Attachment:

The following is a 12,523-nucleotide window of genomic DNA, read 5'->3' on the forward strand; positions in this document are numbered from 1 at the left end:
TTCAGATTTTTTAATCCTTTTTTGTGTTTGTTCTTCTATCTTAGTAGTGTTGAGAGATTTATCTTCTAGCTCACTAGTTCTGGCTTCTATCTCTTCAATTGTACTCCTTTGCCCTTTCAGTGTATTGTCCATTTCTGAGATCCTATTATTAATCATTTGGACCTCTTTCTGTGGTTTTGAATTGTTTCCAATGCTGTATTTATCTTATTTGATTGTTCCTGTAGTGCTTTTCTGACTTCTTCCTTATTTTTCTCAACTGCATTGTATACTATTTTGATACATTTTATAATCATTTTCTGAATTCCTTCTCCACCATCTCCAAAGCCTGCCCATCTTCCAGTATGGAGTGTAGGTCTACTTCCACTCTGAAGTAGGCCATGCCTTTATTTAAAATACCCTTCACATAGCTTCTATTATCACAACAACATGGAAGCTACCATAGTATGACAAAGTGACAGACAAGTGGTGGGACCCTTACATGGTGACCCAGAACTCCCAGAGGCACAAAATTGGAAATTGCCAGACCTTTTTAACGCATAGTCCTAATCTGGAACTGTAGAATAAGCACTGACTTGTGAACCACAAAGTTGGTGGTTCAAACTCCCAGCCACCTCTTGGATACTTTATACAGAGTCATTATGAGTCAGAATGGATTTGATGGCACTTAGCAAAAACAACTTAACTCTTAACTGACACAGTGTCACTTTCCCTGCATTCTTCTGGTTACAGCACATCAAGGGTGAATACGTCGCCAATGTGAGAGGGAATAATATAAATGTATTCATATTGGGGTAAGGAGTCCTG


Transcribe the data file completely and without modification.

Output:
The following is a 12,523-nucleotide window of genomic DNA, read 5'->3' on the forward strand; positions in this document are numbered from 1 at the left end:
TTCAGATTTTTTAATCCTTTTTTGTGTTTGTTCTTCTATCTTAGTAGTGTTGAGAGATTTATCTTCTAGCTCACTAGTTCTGGCTTCTATCTCTTCAATTGTACTCCTTTGCCCTTTCAGTGTATTGTCCATTTCTGAGATCCTATTATTAATCATTTGGACCTCTTTCTGTGGTTTTGAATTGTTTCCAATGCTGTATTTATCTTATTTGATTGTTCCTGTAGTGCTTTTCTGACTTCTTCCTTATTTTTCTCAACTGCATTGTATACTATTTTGATACATTTTATAATCATTTTCTGAATTCCTTCTCCACCATCTCCAAAGCCTGCCCATCTTCCAGTATGGAGTGTAGGTCTACTTCCACTCTGAAGTAGGCCATGCCTTTATTTAAAATACCCTTCACATAGCTTCTATTATCACAACAACATGGAAGCTACCATAGTATGACAAAGTGACAGACAAGTGGTGGGACCCTTACATGGTGACCCAGAACTCCCAGAGGCACAAAATTGGAAATTGCCAGACCTTTTTAACGCATAGTCCTAATCTGGAACTGTAGAATAAGCACTGACTTGTGAACCACAAAGTTGGTGGTTCAAACTCCCAGCCACCTCTTGGATACTTTATACAGAGTCATTATGAGTCAGAATGGATTTGATGGCACTTAGCAAAAACAACTTAACTCTTAACTGACACAGTGTCACTTTCCCTGCATTCTTCTGGTTACAGCACATCAAGGGTGAATACGTCGCCAATGTGAGAGGGAATAATATAAATGTATTCATATTGGGGTAAGGAGTCCTG